Formulas – even if derived from the Bible – may very well work, but ultimately they may rob us of something greater.
Let me illustrate it with a simple Scripture. Matthew 14:34-36 says, “And when they had crossed over, they came to land at Gennesaret. And when the men of that place recognized him, they sent around to all that region and brought to him all who were sick and implored him that they might only touch the fringe of his garment. And as many as touched it were made well.”
Touching the hem of Jesus’ garment to be healed may sound strange to us; but it made perfect sense to them. You see, in the Hebrew culture they had a belief that the “hem of the garment” of the Messiah had healing power.* So, their request shows us that the people of Gennesaret recognized Jesus as the Messiah and were trusting what their traditions had taught them.
What strikes me is that, in the presence of The Healer, their faith was resting on what they knew from their tradition, rather than on the Person who was before them. If their faith was on Jesus himself, they could have asked Him to heal them, however He wanted to; but they had a “formula” and they were convinced that this was the surest way of receiving what they expected.
Yes, they received what they were looking for. They believed that by touching the hem they would be healed. And they were. (And for that I rejoice). But what if Jesus wanted to heal them by touching them? Or simply by speaking a word? Is it possible that their “faith formula” actually put God in a box, and that they missed out on something much greater? Is it possible that Jesus had much more to give them, much more to reveal to them?
I can’t answer that question for them; but I must ask it for myself.
Are there some things that I’m asking God for, but I’m telling Him when and how they should be done? Am I defaulting to my past experiences of how God has answered in the past, expecting Him to do it the same way again? Am I expecting God to work in a particular way, and all the while missing what He is doing because it doesn’t conform to my expectation?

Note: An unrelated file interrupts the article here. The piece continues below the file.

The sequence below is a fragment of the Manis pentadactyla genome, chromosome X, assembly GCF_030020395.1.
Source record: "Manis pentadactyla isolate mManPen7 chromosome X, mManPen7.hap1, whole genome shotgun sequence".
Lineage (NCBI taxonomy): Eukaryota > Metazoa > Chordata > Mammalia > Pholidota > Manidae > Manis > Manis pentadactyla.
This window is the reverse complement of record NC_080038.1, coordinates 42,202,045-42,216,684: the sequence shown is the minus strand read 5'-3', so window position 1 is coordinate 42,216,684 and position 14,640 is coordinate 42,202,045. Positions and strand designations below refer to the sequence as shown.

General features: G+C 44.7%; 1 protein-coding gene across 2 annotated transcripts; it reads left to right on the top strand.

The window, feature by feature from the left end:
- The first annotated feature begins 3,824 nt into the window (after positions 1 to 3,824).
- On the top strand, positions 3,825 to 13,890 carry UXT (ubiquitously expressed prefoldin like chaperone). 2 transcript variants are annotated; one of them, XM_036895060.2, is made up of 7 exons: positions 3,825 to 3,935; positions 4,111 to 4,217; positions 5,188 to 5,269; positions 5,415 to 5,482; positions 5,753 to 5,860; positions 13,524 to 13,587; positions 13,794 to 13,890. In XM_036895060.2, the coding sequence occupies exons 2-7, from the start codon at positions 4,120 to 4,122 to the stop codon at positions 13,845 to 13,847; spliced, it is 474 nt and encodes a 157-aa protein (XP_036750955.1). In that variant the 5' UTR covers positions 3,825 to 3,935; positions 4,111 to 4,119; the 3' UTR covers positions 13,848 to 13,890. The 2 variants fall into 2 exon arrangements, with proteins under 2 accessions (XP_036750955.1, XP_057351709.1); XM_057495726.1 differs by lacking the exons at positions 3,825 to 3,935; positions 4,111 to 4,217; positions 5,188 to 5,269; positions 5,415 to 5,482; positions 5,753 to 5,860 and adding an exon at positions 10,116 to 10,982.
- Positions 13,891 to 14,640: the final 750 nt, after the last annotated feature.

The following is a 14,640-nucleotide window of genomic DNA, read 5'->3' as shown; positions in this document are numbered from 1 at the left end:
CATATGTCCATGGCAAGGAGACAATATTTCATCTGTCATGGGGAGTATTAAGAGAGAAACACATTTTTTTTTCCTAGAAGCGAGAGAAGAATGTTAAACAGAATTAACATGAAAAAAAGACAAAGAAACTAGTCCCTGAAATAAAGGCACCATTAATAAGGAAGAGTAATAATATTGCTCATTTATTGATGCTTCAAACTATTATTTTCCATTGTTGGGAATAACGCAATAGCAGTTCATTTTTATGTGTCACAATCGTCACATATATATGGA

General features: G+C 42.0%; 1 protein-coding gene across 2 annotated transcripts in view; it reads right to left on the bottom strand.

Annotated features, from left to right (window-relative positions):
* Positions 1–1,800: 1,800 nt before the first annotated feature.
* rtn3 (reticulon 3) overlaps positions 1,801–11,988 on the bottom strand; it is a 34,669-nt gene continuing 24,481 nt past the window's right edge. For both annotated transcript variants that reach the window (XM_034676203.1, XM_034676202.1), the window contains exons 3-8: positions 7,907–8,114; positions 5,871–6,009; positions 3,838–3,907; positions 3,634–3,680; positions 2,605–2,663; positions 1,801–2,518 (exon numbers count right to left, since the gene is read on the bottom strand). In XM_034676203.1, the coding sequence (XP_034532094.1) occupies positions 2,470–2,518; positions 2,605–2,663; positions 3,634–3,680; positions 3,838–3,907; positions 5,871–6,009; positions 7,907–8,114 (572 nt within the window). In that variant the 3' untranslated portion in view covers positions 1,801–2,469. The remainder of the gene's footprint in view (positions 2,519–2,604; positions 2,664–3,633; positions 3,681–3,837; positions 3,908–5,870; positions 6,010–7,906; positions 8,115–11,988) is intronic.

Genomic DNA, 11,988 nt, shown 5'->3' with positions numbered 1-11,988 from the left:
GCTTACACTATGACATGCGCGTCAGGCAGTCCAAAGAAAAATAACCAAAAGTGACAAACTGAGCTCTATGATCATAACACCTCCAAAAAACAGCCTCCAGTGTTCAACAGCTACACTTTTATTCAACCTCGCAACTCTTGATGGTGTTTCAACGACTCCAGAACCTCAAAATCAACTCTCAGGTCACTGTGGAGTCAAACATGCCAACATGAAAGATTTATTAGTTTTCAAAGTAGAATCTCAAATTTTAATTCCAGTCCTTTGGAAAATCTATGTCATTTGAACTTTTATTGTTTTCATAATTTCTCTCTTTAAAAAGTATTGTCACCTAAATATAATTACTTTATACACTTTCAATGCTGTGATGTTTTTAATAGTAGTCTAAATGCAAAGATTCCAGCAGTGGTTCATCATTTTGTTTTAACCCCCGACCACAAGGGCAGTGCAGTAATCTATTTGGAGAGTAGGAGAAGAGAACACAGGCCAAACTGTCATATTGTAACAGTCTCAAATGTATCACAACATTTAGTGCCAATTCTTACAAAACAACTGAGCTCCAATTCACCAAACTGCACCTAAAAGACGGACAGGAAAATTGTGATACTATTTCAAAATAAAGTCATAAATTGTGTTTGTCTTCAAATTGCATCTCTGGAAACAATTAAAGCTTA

Life would be far easier if we had a list of fail-proof formulas to receive what God has for us. But then we would miss out on relationship. God’s benefits – great as they may be – pale in comparison with God himself. Relationship with Him is the greatest benefit.
If we read the Bible primarily to extract principles and “rules for living” we may see great results in many areas – but at the end of the day, we may come to find out that we missed out on the best. Maybe we’ll realize that God had much more for us, and that we would have received it if we had only come to Him openly, letting Him act outside of our expectations.
Let’s not put God in a box. Present your requests to Him, and let Him decide how He wants to answer. Don’t limit your relationship with God to a series of rules or faith formulas. Seek Him first. Relationship is the key to everything else.
* The hem of a Hebrew’s prayer shawl is very important. The prayer shawl worn by Hebrew men is called a tallit. The fringe on the corner of the tallit is called a tzitzit. In Numbers 15 God directs the Hebrews to make fringes on the borders (also called corners or wings) of their garments to remind them of God’s law! During the first century, a tradition associated with the tallit is that the tzitzit of the Messiah had healing powers. The Sun of righteousness arise with healing in his wings (Mal 4:2). http://heartofwisdom.com/biblicalholidays/2009/10/23/importance-of-our-hebrew-roots/
Dr. Chiqui POlo-Wood | All Rights Reserved 2016